Aaron West, The Triplicate

After more than a year of legal wrangling, a cash-strapped agency looking to move past its financial woes settled a lawsuit out of court last week with its former executive director.

Two files worth of complaints and counter complaints, motions and counter motions, judge transfers and a failed settlement negotiation were put to rest after the Tri-Agency Economic Development Authority settled for $30,000 a breach of contract lawsuit brought by the agency's former executive director Bill Renfroe.

Tri-Agency Board Chairman Mike Sullivan said he couldn't comment on the circumstances surrounding the settlement, which were hashed out in closed session meetings.

Bill Renfroe didn't return calls to the Triplicate for comment.

In the lawsuit, filed in February 2013, Renfroe argued that the Tri-Agency owed him$31,000 for early termination clause payments as well as for work completed in October 2012. For its part, the agency said that Renfroe had quit - not been terminated - and hadn't performed the work in October that he said he had and thus wasn't entitled to those payments.

According to court documents, the Tri-Agency tried to settle with Renfroe for $18,000 earlier this month, but a compromise couldn't be reached. The lawsuit would have been heard in court this week had the two parties not settled.

However, the embattled agency isn't out of the woods quite yet, according to Board members. The settlement was only the first step in an uphill trek to solvency, and ideally, according to agency Board members, productivity.

"I think we're in the process of trying to get the Tri-Agency up and going again, and this was one of the hurdles that we needed to get past," said Tri-Agency Chairman Mike Sullivan.

The question of what's next is simple, but the answer is obscured by a complicated history that involves an old, defaulted $400,000 USDA loan, originally taken out to pay for a number of local projects, as well as a Small Business Association loan the agency borrowed to build a now-troubled property on 400 Front St.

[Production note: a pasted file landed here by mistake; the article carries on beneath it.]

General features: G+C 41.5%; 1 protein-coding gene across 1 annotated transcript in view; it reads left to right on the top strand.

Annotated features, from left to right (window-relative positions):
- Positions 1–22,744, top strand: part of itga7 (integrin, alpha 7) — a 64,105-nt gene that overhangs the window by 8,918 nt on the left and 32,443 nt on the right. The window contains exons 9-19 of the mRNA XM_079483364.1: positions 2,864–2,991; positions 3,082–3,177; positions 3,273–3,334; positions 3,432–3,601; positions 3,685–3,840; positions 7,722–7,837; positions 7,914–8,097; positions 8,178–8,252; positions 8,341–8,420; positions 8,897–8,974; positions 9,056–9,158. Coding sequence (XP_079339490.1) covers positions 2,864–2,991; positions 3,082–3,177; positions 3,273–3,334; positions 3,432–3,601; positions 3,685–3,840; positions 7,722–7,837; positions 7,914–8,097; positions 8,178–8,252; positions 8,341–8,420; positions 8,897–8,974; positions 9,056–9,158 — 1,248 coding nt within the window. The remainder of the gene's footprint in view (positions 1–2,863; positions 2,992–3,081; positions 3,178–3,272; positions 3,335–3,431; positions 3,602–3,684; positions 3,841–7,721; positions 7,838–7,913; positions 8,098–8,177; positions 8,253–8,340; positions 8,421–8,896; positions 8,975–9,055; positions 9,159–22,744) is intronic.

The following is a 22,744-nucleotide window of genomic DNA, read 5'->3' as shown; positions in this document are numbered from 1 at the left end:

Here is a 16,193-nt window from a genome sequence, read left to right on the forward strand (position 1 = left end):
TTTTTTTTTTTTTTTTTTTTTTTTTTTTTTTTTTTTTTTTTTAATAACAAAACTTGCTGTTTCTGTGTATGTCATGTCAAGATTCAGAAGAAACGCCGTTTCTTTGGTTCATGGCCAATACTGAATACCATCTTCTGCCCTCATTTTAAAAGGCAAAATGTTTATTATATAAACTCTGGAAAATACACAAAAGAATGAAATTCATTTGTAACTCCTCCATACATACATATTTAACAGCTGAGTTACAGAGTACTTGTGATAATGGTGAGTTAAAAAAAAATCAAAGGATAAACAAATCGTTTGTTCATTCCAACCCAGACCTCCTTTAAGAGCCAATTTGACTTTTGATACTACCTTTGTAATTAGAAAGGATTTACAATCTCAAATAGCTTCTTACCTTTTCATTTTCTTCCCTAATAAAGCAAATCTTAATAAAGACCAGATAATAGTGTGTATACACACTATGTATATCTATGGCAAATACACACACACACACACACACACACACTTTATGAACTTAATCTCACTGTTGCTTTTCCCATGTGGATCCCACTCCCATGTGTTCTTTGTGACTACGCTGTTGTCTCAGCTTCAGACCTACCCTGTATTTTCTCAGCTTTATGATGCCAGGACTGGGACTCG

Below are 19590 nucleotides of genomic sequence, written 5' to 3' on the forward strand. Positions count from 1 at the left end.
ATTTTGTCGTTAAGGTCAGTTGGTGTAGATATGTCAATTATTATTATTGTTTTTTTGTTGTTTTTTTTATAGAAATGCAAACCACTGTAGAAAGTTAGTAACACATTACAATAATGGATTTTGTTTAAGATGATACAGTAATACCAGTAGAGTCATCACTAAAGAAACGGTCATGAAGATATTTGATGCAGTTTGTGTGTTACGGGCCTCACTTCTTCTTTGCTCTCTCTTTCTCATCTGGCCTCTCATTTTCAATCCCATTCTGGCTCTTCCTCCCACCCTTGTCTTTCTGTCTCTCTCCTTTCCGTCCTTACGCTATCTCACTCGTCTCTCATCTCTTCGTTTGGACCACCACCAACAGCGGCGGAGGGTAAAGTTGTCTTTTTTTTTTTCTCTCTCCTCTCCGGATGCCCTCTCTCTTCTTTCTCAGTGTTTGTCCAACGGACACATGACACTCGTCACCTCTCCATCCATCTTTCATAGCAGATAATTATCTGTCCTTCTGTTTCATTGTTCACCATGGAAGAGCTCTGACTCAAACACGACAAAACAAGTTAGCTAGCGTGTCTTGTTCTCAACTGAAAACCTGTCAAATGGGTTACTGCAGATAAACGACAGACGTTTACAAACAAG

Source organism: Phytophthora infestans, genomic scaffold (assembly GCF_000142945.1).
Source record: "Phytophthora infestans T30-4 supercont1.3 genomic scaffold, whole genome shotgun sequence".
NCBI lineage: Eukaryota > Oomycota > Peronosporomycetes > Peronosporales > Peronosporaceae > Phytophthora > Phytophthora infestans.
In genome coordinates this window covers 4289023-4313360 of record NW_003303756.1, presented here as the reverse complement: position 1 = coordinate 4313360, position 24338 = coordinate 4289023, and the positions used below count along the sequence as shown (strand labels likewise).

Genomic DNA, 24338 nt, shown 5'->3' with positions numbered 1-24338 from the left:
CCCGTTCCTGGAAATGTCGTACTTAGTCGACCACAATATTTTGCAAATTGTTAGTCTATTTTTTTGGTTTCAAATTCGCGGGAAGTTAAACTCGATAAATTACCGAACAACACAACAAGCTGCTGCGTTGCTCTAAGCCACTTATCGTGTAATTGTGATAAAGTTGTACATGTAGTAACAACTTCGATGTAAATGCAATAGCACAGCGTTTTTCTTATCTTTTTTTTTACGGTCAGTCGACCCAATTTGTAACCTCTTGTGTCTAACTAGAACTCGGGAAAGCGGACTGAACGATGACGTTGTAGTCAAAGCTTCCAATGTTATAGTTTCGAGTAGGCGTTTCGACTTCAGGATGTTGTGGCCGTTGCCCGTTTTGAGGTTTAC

The agency, which is a joint powers authority made up of the City of Crescent City, the County of Del Norte, and the Crescent City Harbor Commission, was formed in the '70s and in its current incarnation now acts as a conduit between its entities to facilitate the economic development of the area by offering loans to help start small businesses as well as help oversee local projects. It's a cooperative goal that "sounds easy but sometimes can get pretty complicated," Sullivan said.

Some of those complications - namely the recently settled lawsuit but also the problematic loans - have affected the agency's ability to do what it was created to do. That became evident when the Tri-Agency closed its office and terminated all of its existing contracts in late 2012, which ultimately led to the city and harbor district pulling its funding of the agency - 28 percent and 6 percent of the Tri-Agency's budget, respectively - as well as stopping budgeting for those expenses. The county, which according to its agreement with the Tri-Agency is responsible for 66 percent of the agency's funding, still budgets for that contribution, but county administrative officer Jay Sarina said the money will remain unused until the Tri-Agency needs to pay an executive director's salary or starts needing it for developmental projects again.

Exactly when that will be is still up in the air, and Sullivan said that at the moment the agency, which has no accounts, bills or office, doesn't need a director and is fine being represented by its Board members, which consist of two City Council members, two county supervisors, and two harbor commissioners.

"The concept behind Tri-Agency was to get all the boards on the same page," Sullivan said. "Without getting into Brown Act Violations, it pulls two members from each board so it's an easier time to get a vote from that board."

On the project side of things, however, he said that now that it's past the lawsuit, he wants to see the Tri-Agency move back into a functional role sooner rather than later.

"We're going to start planning going forward as to what the next set of projects are for the county," Sullivan said. "I think right now (the lawsuit) was one of the major obstacles to get past. Our next thing is to work on a planning session at that point."

Reach Aaron West at awest@triplicate.com.